Julian Wasser raised the saying “right place, right time” to an art form. As a photographer for Time magazine in Los Angeles in the ’60s and ’70s, he knew what to do with his luck.
Wasser, 89, died of natural causes on February 8, according to his daughter Alexi Celine Wasser, leaving behind a legacy of historically important images created through a combination of timing, cleverness and personal charisma. He was something of a legend for his sleek, stylish looks and hard-nosed wit that appealed to celebrities, musicians, and artists. And he himself became something of a celebrity with his infamous 1963 staged picture of the Dada artist Marcel Duchamp Playing chess with the completely naked writer Eva Babetz at the Pasadena Art Museum. This image inspired last year’s KCET documentary, “Duchamp is coming to Pasadena.”
For the record:
4:16 p.m. Feb 12, 2023A previous version of this story included a caption citing Linda McCartney’s first name as Stella.
Babitz’s sister Mirandi BabitzHe, who remained a close friend of Wasser, recalled that he was “really smart and funny and very, very connected to everything, so he was like a good addition to the scene.” He was always obviously and inappropriately flirtatious with everyone, but that didn’t particularly bother me. When shooting, he switched to this other mode and was just absolutely professional.”
Driving to Jobs in his black Mustang convertible, Wasser had a gift for getting up close and personal with even the most distant of personalities. A look at his website julianwasser.com reveals what appear to be informal photos of young people Paul McCartney and Elton John, Hugh Hefner Roller skating with playmates Joan Didion posing in front of her Corvette Stingray. He photographed Robert F. Kennedy in the Ambassador Hotel just before he was shot and asked by Roman Polanski to document it Cielo drive Scene of the Manson murders. How many chances can a man get?
Craig Krull represents Wasser’s work in his gallery and has known him well for more than 20 years. “Everything in his photos and in his conversation was pretty direct and to the point,” Krull said. “He wasn’t concerned with nuances. I think that kind of unabashed factual directness is evident in his work. He didn’t embellish anything. You get a lot of social context in your work that makes it more vital rather than just making it an image.”
In a 2014 monograph of his work, The Way We Were, published by Damiani, Wasser wrote, “Whether I’m photographing beautiful people or doing social documentaries, my intention as a photographer has never changed: to be where things are happening, to help people meet who were responsible for the world we live in and to evoke through my images in the viewer what I saw and felt at the moment I pressed the shutter button.”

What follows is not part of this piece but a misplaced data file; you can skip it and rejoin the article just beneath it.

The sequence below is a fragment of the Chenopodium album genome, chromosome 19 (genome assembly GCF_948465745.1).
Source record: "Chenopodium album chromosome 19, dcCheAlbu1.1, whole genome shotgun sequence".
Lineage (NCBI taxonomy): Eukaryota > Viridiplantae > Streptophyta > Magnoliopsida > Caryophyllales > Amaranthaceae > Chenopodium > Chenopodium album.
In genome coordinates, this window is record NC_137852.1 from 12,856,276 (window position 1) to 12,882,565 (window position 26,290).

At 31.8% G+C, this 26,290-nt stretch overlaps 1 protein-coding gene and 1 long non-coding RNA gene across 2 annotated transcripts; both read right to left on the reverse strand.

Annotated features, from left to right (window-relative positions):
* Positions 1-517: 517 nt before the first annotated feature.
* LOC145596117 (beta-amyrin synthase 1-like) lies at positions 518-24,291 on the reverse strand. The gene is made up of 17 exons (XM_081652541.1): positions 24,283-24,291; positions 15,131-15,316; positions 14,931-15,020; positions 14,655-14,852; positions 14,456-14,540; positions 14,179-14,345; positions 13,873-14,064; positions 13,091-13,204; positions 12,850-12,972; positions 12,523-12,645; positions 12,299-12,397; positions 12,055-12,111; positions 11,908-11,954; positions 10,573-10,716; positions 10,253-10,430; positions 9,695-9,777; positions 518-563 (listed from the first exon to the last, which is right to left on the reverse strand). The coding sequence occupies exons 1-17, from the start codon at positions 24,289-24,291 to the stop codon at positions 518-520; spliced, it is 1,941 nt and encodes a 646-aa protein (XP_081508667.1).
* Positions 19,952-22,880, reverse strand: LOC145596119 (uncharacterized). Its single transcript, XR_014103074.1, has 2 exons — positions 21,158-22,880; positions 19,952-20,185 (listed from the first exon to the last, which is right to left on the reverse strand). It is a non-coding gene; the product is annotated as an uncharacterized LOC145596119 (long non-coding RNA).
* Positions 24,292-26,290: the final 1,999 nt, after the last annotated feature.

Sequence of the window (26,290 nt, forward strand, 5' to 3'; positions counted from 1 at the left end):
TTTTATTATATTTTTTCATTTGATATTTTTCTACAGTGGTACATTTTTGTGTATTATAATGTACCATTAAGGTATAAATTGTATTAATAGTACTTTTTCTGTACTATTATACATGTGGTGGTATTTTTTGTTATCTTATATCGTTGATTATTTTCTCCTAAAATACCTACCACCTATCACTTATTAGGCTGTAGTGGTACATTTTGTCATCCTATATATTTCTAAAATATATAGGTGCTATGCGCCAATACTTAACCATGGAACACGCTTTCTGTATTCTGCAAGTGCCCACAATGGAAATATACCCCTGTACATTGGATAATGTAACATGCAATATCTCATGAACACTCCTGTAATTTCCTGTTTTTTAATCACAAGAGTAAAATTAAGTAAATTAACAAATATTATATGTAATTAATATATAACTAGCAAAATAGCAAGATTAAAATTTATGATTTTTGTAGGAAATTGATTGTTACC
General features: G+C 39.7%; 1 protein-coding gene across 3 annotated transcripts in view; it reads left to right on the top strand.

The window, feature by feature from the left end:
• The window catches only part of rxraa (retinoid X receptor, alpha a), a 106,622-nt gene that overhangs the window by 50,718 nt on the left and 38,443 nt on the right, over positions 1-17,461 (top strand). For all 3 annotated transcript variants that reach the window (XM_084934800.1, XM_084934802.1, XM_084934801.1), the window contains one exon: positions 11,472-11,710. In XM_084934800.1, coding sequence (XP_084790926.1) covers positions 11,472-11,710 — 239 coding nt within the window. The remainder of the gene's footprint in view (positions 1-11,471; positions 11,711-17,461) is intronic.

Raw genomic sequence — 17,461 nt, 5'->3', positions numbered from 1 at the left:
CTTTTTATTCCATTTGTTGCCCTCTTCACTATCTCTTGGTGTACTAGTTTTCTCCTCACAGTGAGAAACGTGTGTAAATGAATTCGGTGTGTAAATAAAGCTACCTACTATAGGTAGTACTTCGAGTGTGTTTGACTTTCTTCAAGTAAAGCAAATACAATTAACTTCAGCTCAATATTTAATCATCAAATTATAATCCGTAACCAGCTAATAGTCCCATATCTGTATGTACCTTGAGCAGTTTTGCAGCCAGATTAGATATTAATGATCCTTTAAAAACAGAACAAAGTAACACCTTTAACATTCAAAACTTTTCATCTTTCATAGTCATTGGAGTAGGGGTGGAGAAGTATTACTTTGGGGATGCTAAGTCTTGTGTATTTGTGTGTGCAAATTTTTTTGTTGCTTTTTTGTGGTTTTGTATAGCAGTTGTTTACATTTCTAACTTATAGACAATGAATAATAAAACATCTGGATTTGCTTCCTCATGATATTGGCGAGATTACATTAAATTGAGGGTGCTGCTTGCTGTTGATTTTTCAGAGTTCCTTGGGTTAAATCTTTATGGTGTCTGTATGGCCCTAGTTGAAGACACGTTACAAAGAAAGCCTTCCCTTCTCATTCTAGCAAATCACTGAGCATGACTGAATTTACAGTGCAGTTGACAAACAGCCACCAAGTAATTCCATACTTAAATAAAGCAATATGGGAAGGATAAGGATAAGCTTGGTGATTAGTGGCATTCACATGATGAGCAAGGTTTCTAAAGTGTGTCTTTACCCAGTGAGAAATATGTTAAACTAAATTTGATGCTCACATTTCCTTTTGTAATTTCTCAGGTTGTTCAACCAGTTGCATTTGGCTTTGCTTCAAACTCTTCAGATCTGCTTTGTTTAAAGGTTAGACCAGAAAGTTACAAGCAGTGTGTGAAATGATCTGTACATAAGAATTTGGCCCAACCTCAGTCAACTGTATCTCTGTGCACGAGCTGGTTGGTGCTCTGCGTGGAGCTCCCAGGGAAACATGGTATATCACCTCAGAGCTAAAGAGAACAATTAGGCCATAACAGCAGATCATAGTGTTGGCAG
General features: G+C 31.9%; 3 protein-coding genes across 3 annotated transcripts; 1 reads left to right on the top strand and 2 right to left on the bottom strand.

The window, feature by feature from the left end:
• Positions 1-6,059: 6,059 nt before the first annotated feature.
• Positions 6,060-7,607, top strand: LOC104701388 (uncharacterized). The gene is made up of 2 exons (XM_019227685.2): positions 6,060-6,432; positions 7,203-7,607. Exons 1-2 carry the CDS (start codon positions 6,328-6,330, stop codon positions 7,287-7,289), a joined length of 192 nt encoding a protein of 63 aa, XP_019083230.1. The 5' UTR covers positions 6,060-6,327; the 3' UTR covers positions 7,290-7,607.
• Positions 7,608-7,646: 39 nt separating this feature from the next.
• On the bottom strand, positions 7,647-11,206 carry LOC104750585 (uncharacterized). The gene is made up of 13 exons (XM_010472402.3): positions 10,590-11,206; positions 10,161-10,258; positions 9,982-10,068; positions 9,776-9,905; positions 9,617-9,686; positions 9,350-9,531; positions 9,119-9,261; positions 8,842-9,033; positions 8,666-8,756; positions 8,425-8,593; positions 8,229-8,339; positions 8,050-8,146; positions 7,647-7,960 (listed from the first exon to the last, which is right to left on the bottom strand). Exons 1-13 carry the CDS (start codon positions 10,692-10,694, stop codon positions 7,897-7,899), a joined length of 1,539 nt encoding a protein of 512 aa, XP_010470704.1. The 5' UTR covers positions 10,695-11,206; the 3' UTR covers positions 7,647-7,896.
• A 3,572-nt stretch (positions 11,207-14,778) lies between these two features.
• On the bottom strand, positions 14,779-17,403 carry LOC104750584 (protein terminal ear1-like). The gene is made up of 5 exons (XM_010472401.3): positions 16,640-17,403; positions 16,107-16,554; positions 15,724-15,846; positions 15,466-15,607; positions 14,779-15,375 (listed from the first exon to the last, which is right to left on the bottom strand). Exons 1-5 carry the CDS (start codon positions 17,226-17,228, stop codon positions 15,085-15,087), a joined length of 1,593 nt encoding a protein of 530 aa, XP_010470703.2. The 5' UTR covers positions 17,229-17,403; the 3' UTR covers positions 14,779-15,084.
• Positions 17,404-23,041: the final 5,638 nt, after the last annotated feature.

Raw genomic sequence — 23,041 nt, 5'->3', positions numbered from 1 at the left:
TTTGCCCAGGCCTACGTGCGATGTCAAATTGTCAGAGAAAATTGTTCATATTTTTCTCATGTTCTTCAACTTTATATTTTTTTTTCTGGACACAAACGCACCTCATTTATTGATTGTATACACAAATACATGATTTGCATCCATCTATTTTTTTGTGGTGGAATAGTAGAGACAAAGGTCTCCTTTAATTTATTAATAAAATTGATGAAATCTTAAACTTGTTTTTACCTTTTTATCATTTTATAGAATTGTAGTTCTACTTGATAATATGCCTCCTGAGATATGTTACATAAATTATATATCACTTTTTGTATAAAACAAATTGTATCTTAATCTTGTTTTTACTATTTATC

With his Nikon in tow, Wasser used his considerable gift to cajole, cajole and delight his subjects. His photographs of even the most exalted celebrities show this vitality. He treated them like friends, once brought Zubin Mehtathen director of the Los Angeles Philharmonic, to which Whiskey a Go Go. “I thought he’d enjoy it,” Wasser said to W Magazine. “He hated it, ‘Oh, my ears.'”
He was born on April 26, 1933 in Bryn Mawr, Pennsylvania, to lawyer Leo Wasser and schoolteacher Frances (Roth) Wasser. He was raised in the Bronx before attending the prestigious Sidwell Friends School in Washington, DC
Even as a little boy, Wasser filmed small news programs there. He remembered later“Every night I got out my bedroom window and stole my dad’s car when I was 12 and took pictures and they were on the front page of the Washington Post. My father would say, ‘Look, there’s another Julian Wasser in Washington.’ I said, ‘Yes, dad.’”
His idol was the energetic one Weegee, notorious for his ruthless photographs of crime scenes. While attending the University of Pennsylvania, Wasser decided to focus on photojournalism for magazines. After graduating in 1956, he decided to enlist in the Navy in the face of draft orders and was assigned to a photographic reconnaissance unit in San Diego. He learned aerial photography and served in post-war Japan. However, his frequent visits to LA led him to settle in the city, which became his home after he left the service in 1961. “The glamor of old Hollywood was still intact, but at the same time everyone was accessible,” he wrote his monograph. “There were no reserved VIP areas in clubs, no bodyguards or security guards, no hordes of paparazzi.”
Wasser continued to be active in LA throughout the ’80s and ’90s, working freelance for LA in mind and other TV shows as well as magazines. He also settled down Leslie Knauer, singer of the rock bands Promises and Precious Metal. In addition to his daughter Alexi, a writer and actress in New York, he is survived by a son, James Wasser, from a previous relationship.
Wasser continued to spend time in Paris and Berlin as Getty brought his images back into the public eye through his 2011 initiative Pacific Standard Time. His images of the LA counterculture, particularly the photography of Duchamp and Babitz, have been widely exhibited and published. He’s been celebrated for capturing a special time in the city – and he’s been as forthright about his happiness as he is about his work. “Everything you may have heard about life in Los Angeles in the early ’60s,” he insisted, “is really true.”
Drohojowska-Philp is a journalist, art critic, and author of Rebels in Paradise: The Los Angeles Art Scene and the 1960s.